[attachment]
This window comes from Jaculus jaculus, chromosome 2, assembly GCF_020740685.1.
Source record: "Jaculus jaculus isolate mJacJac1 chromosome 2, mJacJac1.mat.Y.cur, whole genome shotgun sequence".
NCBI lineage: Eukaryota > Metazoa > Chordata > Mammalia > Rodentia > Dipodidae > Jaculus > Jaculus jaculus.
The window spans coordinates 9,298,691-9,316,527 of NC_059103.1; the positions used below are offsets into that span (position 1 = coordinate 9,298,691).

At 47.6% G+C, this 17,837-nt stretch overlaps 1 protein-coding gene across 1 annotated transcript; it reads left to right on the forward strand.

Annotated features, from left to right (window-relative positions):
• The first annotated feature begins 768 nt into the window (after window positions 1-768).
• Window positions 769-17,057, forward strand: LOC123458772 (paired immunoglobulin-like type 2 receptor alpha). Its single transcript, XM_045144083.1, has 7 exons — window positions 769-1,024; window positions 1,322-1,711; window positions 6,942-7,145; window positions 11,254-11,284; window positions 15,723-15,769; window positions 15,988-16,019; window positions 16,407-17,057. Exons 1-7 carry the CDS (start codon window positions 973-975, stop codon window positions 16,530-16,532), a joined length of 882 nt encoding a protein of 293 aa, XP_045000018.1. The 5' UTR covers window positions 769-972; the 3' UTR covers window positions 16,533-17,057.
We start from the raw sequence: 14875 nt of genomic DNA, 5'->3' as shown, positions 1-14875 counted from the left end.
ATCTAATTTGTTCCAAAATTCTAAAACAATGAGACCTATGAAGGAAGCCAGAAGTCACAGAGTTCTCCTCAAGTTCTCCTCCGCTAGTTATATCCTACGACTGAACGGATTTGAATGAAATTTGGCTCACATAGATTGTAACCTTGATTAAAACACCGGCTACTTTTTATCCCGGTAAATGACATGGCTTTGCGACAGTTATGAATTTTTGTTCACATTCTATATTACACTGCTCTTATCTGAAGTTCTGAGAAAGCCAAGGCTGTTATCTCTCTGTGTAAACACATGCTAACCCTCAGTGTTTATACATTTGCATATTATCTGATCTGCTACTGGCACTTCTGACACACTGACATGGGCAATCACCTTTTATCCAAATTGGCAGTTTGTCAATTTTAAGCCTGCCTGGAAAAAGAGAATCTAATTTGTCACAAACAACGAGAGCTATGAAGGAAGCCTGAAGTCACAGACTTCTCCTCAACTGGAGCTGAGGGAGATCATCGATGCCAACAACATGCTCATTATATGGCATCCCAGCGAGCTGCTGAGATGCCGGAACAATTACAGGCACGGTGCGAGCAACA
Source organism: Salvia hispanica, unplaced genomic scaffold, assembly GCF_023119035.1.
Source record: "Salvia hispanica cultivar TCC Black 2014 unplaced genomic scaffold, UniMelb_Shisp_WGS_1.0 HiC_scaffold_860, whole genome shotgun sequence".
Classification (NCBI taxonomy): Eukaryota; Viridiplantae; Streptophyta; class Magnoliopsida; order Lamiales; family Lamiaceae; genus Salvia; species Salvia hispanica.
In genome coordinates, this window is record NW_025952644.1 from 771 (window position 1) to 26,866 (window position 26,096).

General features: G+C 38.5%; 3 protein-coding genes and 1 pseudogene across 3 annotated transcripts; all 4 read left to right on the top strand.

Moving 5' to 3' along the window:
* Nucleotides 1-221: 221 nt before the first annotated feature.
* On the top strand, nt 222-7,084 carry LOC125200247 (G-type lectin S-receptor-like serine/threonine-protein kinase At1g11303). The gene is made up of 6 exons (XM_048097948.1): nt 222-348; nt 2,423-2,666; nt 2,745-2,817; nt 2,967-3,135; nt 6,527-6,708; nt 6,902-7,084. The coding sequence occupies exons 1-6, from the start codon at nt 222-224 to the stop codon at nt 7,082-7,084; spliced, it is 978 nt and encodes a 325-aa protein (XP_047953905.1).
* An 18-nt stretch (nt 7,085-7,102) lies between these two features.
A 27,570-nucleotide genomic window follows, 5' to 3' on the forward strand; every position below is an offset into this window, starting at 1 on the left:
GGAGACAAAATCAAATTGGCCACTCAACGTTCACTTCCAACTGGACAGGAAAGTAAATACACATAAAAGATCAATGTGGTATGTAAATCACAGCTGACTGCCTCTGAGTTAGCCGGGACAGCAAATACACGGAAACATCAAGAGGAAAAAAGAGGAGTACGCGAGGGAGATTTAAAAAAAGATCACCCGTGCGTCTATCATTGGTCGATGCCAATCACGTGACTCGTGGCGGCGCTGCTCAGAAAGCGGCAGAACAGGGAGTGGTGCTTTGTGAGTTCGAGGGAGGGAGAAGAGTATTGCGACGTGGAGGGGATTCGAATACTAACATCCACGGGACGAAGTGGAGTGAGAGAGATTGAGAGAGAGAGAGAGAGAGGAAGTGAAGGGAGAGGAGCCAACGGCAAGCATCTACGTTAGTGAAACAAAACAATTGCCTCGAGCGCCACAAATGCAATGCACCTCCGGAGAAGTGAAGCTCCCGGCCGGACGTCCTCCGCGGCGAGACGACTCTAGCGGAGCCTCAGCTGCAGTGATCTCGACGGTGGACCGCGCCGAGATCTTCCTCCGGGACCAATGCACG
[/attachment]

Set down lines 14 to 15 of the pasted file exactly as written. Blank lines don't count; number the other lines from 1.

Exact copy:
In genome coordinates, this window is record NW_025952644.1 from 771 (window position 1) to 26,866 (window position 26,096).

General features: G+C 38.5%; 3 protein-coding genes and 1 pseudogene across 3 annotated transcripts; all 4 read left to right on the top strand.